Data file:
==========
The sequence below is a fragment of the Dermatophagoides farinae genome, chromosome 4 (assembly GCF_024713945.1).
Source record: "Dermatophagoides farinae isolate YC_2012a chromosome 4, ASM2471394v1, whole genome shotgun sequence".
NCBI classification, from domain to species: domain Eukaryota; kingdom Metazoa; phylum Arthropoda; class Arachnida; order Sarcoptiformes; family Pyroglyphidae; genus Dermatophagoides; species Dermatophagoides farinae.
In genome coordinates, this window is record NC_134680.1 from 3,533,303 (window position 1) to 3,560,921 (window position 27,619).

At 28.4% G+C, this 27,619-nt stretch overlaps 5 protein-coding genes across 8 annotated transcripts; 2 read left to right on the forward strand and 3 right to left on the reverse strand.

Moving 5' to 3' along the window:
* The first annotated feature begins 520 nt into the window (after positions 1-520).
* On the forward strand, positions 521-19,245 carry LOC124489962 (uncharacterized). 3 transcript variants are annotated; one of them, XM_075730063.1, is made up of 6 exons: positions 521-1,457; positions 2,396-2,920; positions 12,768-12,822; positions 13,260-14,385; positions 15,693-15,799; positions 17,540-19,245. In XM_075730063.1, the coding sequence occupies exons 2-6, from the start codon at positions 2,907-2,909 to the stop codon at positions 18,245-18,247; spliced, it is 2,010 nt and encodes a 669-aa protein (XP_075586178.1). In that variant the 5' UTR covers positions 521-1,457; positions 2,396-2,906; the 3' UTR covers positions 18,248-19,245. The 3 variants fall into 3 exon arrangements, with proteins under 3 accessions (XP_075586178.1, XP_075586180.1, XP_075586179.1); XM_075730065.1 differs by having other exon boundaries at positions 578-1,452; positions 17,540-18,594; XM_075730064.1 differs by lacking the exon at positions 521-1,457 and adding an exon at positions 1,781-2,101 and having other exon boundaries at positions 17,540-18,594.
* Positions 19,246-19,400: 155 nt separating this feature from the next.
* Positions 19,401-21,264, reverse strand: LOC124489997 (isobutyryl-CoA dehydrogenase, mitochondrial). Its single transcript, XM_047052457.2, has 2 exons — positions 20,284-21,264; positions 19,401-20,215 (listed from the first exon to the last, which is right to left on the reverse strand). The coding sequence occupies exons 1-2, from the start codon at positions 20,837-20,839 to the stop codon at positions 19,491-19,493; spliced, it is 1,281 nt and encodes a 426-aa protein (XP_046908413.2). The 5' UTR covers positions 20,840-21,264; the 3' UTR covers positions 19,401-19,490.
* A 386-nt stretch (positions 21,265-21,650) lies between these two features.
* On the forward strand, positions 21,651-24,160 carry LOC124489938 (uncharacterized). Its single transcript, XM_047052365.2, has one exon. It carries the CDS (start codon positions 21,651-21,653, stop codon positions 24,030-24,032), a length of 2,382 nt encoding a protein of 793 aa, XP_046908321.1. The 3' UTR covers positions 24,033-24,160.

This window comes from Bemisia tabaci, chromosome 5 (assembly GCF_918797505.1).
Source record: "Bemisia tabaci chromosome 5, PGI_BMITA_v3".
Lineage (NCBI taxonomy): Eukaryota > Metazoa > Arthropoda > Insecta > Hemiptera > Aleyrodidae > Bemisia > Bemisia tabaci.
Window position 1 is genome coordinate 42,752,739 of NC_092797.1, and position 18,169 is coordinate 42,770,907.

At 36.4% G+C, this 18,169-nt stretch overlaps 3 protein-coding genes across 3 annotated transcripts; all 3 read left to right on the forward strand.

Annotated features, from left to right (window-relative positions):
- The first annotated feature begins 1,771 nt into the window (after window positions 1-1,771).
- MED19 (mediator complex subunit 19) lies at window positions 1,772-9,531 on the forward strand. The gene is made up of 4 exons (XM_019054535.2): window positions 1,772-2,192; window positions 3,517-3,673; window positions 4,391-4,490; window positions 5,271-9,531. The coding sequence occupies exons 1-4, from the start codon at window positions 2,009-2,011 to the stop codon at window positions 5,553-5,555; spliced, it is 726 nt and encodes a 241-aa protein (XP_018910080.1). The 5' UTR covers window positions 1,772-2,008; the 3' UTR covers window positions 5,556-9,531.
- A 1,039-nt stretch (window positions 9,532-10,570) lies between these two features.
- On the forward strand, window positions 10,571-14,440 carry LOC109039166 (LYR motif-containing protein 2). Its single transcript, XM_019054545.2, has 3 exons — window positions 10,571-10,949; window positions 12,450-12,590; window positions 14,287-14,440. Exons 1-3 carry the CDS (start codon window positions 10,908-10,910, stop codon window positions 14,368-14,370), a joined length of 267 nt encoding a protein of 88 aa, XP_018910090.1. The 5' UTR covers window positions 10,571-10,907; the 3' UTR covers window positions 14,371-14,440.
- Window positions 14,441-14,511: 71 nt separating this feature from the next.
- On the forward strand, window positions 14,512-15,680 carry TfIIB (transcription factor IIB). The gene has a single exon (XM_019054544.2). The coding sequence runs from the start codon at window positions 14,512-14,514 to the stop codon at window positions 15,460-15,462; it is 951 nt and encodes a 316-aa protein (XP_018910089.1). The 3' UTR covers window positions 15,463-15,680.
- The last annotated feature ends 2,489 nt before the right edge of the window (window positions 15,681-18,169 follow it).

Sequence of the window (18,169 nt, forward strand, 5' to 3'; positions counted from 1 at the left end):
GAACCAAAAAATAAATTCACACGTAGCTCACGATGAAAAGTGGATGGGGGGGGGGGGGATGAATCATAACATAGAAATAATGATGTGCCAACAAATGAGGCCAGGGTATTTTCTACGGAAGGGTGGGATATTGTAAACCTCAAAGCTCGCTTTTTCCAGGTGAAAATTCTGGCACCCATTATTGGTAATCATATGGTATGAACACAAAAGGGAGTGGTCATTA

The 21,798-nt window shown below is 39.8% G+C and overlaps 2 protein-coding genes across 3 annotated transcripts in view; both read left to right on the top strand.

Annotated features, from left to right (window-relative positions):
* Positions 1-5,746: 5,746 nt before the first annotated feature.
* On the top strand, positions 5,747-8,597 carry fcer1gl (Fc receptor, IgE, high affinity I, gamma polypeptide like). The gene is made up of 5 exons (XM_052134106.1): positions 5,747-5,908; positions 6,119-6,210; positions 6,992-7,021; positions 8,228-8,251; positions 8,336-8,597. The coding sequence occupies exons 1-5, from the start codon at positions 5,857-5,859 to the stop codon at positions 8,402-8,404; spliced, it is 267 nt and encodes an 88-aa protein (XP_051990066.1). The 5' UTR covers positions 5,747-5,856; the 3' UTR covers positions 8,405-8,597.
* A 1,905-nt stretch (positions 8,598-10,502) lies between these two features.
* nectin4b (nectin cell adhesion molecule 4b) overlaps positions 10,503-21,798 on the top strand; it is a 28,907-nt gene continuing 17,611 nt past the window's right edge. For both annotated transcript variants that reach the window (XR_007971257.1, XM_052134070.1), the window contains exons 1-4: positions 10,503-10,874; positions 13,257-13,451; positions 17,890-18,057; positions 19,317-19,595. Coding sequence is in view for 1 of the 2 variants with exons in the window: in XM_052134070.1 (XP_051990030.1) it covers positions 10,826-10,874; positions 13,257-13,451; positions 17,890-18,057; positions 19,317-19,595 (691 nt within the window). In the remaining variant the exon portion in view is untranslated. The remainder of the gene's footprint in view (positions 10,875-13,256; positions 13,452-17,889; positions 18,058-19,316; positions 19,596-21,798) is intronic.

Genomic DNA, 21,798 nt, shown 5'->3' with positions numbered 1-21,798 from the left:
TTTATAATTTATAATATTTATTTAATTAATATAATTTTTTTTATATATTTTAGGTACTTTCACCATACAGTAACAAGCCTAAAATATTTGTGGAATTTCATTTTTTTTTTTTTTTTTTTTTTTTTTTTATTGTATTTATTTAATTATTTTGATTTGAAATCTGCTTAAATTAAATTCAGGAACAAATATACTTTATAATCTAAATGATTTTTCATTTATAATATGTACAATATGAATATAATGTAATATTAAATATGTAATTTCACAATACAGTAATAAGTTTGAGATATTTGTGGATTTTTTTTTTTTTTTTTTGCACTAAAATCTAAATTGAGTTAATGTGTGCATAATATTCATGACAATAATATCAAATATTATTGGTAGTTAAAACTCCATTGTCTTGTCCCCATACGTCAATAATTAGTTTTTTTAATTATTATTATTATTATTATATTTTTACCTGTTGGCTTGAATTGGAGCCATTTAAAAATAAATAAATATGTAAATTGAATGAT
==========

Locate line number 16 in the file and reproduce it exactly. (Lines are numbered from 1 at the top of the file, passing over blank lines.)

Window position 1 is genome coordinate 42,752,739 of NC_092797.1, and position 18,169 is coordinate 42,770,907.